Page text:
India is likely to receive above-average monsoon rains in 2019 for the first time in six years as seasonal rainfall continues longer than expected, two senior weather department officials told Reuters, in a boon for the country’s cooling economy.
Extra rainfall will help farmers expand areas under winter-sown crops such as wheat, rice rapeseed and chickpea, improving their earnings down the line and helping revive tepid rural demand that has stung Indian economic growth.
The longer monsoon could also restock reservoirs and help replenish ground water, helping assuage water shortages in pockets of the country of 1.3 billion people.
But heavy rainfall could also damage summer-sown crops like cotton, soybean and pulses that are close to harvest, especially if it rains heavily in a short period of time.
The monsoon delivers about 70% of India’s annual rainfall and determines the yield of rice, wheat, sugarcane and oilseeds, such as soybeans. Farming accounts for about 15% of India’s $2.5 trillion economy but employs more than half of its people.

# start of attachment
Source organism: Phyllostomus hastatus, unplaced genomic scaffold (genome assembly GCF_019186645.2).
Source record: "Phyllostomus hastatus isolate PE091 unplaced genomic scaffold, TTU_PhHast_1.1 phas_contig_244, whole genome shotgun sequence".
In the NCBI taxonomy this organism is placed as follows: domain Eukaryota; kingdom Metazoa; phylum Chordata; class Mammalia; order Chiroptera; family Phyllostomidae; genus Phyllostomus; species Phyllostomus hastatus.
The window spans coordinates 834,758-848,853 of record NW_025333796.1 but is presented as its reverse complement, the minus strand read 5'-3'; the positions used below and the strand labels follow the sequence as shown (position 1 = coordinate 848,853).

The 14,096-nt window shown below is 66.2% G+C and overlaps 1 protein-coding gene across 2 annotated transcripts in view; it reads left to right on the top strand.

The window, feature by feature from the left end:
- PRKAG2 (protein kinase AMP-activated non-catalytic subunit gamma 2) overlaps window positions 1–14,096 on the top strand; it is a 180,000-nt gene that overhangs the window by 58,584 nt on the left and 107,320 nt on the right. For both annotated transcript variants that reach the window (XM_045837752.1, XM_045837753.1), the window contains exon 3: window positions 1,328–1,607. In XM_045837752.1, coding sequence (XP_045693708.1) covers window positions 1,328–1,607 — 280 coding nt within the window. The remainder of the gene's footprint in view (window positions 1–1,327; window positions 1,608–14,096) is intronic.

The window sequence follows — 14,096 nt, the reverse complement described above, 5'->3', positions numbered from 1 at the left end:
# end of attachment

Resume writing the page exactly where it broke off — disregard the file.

“Above average rainfall is very likely. With expectation of heavy rainfall in few pockets in next two weeks, we can cross 104% mark,” said an official with the India Meteorological Department (IMD) on Friday, declining to be named as he was not authorized to speak with media.
The IMD defines average, or normal, rainfall as between 96% and 104% of a 50-year average of 89 centimetres for the entire four-month monsoon season beginning June.
The last time India saw above-average rainfall was in 2013.
The monsoon season in 2019 saw a bleak start with the driest June in five years and a below-average July, suggesting an initial prediction for below-normal rainfall from the country’s only private forecaster, Skymet, could come to pass.
The weather department too had said in May that rains this year would amount to 96% of the long-term average.
But August saw heavy rains, floods in some states, and the strong monsoon stretched into this month. Rains usually start to withdraw in the first week of September.
A low-pressure system developing in the Arabian Sea could bring even more rains to the western states of Maharashtra and Gujarat and delay the monsoon’s withdrawal, the official said.
India could receive 20% and 99% above-average rains in the weeks of Sept. 26 and Oct. 3, respectively, said another weather department official.
“Even in the first week of October we are expecting above average rainfall,” the official said.
Water levels in India’s main reservoirs were at 85% of their storage capacity as on Sept. 19 against 74% a year earlier, government data shows. The average for the past 10 years is 70%. (Reporting by Rajendra Jadhav; Editing by Alexandra Ulmer and Himani Sarkar)